The Ambassador in Great Britain (Davis) to the Acting Secretary of State
[Received 8 p.m.]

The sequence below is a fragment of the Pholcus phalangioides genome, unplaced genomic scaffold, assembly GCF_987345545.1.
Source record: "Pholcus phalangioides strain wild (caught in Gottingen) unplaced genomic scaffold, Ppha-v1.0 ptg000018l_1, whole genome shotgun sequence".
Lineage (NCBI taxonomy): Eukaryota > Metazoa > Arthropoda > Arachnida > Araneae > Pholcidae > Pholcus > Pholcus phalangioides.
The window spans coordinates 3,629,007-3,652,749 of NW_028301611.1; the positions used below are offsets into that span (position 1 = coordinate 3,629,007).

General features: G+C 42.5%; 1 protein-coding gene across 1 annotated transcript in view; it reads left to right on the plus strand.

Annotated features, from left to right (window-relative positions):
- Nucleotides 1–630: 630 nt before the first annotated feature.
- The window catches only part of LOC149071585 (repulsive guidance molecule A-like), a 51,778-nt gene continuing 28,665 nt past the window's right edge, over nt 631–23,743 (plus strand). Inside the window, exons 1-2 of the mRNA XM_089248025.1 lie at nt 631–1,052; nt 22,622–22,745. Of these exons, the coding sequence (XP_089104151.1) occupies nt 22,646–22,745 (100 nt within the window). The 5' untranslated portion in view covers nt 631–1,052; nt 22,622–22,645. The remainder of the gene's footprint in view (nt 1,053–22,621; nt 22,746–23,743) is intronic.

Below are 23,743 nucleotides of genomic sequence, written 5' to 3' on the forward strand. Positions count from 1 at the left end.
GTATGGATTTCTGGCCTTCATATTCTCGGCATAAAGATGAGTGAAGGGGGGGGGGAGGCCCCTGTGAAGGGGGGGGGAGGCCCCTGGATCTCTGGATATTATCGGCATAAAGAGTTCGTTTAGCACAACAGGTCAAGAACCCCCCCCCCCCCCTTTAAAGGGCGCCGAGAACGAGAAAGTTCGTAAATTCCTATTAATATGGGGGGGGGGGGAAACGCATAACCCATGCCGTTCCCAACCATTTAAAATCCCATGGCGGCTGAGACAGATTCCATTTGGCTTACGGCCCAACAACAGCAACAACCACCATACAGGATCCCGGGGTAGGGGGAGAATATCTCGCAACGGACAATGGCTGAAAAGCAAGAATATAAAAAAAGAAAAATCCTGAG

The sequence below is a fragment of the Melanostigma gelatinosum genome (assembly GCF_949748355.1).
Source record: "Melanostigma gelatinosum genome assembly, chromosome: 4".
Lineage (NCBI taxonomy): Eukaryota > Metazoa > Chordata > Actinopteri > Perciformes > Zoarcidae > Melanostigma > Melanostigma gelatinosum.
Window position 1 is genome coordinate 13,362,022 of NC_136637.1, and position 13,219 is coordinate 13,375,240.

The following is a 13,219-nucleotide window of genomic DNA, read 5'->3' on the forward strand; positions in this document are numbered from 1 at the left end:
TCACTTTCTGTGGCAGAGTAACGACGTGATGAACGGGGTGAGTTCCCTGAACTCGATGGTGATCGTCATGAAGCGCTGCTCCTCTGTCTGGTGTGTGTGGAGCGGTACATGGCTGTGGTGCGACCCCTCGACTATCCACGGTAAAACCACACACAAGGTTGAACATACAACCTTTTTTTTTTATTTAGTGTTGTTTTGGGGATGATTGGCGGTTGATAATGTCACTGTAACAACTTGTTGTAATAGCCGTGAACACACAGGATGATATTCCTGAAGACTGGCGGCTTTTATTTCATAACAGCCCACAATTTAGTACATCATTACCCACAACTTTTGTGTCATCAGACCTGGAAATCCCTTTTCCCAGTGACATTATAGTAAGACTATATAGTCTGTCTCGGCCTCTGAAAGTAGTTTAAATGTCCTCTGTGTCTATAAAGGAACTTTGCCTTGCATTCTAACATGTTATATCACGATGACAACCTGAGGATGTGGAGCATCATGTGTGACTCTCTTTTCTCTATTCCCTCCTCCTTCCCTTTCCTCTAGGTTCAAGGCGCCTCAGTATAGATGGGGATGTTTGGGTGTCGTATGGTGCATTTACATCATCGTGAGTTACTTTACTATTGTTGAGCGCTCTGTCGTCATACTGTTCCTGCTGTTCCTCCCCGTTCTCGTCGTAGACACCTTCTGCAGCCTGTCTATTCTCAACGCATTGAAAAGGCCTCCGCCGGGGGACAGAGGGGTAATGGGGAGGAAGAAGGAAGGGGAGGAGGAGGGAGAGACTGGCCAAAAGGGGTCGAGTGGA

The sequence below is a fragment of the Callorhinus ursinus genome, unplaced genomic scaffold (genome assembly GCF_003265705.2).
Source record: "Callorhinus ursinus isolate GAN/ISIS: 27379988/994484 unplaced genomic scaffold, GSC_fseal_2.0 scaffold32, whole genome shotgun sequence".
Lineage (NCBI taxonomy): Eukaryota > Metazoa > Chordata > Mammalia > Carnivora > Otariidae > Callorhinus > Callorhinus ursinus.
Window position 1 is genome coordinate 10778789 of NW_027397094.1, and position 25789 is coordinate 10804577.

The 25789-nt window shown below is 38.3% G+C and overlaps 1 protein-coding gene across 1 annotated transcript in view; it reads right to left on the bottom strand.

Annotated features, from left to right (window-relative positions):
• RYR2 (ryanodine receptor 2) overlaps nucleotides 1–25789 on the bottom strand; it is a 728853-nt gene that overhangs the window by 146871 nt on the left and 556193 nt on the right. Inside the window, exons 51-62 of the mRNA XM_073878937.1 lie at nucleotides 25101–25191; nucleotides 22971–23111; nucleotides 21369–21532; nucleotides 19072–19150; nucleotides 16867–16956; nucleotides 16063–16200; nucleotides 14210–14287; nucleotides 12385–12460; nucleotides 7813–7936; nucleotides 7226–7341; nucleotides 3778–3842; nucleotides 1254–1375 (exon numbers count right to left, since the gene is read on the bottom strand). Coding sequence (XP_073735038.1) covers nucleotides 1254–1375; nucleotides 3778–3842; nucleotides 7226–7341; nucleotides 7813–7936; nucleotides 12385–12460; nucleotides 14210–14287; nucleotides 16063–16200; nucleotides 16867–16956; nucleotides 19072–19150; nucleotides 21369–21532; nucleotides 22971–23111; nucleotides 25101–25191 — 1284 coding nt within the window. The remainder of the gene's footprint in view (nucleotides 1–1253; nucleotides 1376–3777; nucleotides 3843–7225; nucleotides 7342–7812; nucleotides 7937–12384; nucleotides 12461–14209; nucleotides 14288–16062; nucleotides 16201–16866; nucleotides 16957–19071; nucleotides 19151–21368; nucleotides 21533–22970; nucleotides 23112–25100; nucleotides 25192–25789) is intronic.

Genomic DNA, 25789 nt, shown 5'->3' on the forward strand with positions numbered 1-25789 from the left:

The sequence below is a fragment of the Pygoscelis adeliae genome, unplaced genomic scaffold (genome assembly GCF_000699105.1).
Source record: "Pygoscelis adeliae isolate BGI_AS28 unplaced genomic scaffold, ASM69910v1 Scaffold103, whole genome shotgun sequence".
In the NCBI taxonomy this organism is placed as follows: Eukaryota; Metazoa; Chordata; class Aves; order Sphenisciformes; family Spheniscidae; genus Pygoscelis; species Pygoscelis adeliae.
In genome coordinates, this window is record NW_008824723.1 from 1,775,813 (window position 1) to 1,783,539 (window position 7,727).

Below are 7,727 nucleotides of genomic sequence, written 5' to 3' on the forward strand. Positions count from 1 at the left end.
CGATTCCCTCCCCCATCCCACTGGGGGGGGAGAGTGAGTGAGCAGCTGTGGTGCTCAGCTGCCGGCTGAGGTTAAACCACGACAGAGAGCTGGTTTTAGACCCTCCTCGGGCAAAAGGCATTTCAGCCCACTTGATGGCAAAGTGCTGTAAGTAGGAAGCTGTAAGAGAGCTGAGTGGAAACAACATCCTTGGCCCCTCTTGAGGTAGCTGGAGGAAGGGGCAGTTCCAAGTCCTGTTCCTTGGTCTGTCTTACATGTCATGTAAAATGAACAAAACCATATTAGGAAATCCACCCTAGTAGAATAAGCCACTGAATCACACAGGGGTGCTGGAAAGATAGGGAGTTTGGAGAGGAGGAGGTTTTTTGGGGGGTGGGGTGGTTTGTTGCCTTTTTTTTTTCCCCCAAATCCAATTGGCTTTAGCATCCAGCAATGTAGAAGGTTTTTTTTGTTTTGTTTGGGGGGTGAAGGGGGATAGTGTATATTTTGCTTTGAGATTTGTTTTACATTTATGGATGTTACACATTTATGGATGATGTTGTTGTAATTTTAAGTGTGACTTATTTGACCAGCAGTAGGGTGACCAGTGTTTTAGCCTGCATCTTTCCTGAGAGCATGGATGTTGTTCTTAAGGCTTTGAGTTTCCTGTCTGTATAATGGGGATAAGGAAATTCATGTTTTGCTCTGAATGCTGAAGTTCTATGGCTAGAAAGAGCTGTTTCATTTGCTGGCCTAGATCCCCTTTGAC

371. The Foreign Office has informally and orally been acquainted with the pertinent portions of the following telegrams from you: 3990, January 10, 6 p.m.,35 3991, January 10 , 7 p.m.,35 3989 (received via Paris)35 and 4037 of January 13, 4 p.m. with the understanding that immediately upon notification from you that the Japanese Ambassador at Washington has presented the matter officially to the Department, formal notification will be given to the British Government as to the plan, now agreed upon by the Governments of Japan and the United States. Even before the discussion of the last-mentioned telegram, gratification was expressed by the Foreign Office that the instructions of the British Government to their Ambassador at Tokyo had reached him in so unintelligible a form as to prevent his action thereon, and the most cordial interest is now displayed in, and support promised to, the final plan which appears to meet with the enthusiastic approval of this Government. The frank personal discussions that have taken place have been fortunate in not only clearing away the apparent misunderstanding, which as I have previously reported, was due solely to the disinclination of this Government to press that of Japan to the acceptance of a plan distasteful to her, but has also resulted in the discussion of important relevant matters. I learn that this Government believes that Japan’s attitude was not wholly unreasonably assumed in view of the fact that the Governments associated with her had as yet determined upon no definite Russian policy, and the hope was earnestly expressed that early discussions in Paris might result in the establishment thereof. Notwithstanding the fact that Semenoff was [Page 241]at one time supported by Japan with at least the tacit acquiescence of other powers, it is now agreed that his activities are a serious block to the operation of the railroad which should be removed if possible by endeavoring now to secure his cooperation with the Associated Governments or with Koltchak. In reply to a query as to the opportuneness of now enlarging the scheme of economic and financial assistance to Russia principally through Vladivostock via the Trans-Siberian Railroad, the British Government explain that British advocate the submission of the question to the Inter-Allied Committee in Siberia now contemplated with the request that its recommendations be immediately formulated. The hope was expressed that we might take similar action. Paris informed.